While COVID-19 may have caused the Los Angeles Coliseum to close its doors, that doesn’t mean your ears are safe from loud noises. Hearing loss has been linked to depression, anxiety, social withdrawal and even cognitive decline, which is why it’s essential to protect your ears now. We provide an overview of how to prevent hearing loss caused by noise exposure below.
What Is Noise-Induced Hearing Loss?
Within the inner ears are tiny hair cells called stereocilia. These cells are responsible for converting soundwaves into electrical energy that the brain interprets as sound, and each cell is responsible for processing a different frequency. When dangerously loud sounds pass through the ears, it can damage or destroy these cells, and you lose the ability to process those sounds. Once destroyed, the cells do not grow back.
Any sound over 85 dB can cause hearing loss over time. While sounds at 85 dB – about the volume of passing highway traffic – can cause damage after eight hours or more of exposure, sounds at 100 dB – the volume of your headphones at high volume – can cause irreversible damage in as little as 15 minutes.
How to Prevent Damage to Your Hearing
We’ve compiled some tips to protect yourself from unsafe noises.
Reduce Your Volume
The World Health Organization reports that approximately 1.1 billion young people are at risk of NIHL, largely thanks to the popularity of personal music players. We recommend following the 60/60 rule: Listen to music at 60% of the device’s maximum volume for no more than 60 minutes at a time.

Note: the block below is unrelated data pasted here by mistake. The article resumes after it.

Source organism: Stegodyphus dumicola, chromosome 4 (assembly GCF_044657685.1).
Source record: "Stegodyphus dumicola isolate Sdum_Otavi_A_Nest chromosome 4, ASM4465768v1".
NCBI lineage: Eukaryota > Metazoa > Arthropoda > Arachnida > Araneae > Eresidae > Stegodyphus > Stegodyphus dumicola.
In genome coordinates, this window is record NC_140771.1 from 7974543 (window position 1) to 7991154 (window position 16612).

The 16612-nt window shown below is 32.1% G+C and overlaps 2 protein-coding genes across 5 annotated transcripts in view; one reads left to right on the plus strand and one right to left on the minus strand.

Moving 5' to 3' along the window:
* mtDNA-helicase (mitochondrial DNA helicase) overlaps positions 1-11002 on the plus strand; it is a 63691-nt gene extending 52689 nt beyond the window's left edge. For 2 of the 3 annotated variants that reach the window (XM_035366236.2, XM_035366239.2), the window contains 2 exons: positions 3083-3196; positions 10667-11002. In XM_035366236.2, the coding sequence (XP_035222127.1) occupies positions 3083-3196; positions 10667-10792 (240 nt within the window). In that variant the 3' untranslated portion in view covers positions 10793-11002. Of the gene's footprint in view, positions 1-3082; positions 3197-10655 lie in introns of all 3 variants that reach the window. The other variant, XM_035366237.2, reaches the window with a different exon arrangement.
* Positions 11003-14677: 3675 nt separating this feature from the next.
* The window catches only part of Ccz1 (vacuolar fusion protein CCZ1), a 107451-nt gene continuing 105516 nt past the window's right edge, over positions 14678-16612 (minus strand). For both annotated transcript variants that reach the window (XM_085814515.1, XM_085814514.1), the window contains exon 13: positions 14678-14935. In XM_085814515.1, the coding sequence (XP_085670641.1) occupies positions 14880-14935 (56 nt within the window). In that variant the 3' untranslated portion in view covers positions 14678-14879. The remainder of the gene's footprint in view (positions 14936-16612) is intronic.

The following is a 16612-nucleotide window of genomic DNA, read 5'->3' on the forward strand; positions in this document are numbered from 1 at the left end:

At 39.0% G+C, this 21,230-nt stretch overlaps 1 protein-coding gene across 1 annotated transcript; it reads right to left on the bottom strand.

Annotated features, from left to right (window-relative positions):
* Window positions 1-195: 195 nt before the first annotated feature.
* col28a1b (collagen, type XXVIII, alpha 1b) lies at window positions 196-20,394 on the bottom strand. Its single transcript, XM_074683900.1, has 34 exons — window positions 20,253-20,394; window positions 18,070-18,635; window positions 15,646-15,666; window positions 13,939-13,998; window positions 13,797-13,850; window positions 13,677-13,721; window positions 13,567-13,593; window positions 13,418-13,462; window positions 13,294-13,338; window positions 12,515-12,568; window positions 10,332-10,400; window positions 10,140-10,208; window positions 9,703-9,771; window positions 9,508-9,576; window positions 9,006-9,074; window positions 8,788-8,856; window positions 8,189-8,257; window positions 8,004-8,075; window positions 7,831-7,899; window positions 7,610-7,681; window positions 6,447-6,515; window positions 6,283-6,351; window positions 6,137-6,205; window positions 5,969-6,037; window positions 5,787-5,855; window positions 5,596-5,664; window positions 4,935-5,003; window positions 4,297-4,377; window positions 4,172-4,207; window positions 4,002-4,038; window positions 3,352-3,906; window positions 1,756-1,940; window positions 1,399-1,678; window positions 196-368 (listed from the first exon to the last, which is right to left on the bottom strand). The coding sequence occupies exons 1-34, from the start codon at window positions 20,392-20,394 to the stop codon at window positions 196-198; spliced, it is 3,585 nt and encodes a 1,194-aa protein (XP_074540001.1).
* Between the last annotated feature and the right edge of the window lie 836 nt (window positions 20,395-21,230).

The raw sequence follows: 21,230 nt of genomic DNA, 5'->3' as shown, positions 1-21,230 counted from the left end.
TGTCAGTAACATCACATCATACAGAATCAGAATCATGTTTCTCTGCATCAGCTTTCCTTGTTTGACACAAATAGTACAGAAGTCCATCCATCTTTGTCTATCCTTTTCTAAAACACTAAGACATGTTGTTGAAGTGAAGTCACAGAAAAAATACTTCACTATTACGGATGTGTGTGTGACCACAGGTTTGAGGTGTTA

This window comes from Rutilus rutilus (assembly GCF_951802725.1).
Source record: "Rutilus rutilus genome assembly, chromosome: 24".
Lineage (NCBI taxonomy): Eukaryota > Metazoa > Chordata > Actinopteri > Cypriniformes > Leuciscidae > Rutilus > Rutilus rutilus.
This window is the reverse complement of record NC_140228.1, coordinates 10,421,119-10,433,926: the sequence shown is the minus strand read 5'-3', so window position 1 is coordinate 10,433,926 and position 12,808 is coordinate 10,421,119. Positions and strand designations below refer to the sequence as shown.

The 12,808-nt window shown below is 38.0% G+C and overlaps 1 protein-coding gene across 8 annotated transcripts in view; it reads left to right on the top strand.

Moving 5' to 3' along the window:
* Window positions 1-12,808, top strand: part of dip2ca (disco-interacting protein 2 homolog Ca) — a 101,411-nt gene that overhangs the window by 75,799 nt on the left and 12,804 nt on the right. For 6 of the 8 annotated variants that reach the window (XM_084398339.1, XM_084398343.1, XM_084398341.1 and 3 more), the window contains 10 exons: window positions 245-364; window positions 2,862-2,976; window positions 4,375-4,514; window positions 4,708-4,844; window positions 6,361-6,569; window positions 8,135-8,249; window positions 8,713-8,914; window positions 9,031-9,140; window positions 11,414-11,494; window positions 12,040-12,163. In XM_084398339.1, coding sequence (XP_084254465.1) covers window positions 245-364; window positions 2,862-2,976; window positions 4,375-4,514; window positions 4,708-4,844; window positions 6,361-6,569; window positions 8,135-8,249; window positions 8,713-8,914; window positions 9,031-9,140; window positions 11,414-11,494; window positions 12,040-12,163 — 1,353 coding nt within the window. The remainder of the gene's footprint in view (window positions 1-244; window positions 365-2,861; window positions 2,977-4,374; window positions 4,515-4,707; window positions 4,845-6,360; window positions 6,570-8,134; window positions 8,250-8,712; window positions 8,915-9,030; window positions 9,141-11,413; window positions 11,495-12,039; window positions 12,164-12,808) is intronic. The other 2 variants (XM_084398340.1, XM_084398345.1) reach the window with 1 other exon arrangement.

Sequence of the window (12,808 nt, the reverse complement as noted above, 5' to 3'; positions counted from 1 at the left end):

Invest in Hearing Protection
There are many options for different types of hearing protection.
- Disposable earplugs are inexpensive and can be purchased at most drug stores
- Earmuffs can be found online or at big box stores and reduce noise levels by 15 to 30 dB
- Custom earmolds can be molded at your audiologist’s office for maximum comfort and protection
Take Listening Breaks
If you’re listening to music, watching a movie or just spending time in a noisy environment, it’s important to take listening breaks. If your ears are ringing after a concert or explosion, we recommend resting your ears for at least 12 to 16 hours.
For more information or to schedule an appointment, call The House Institute Hearing Health Centers today.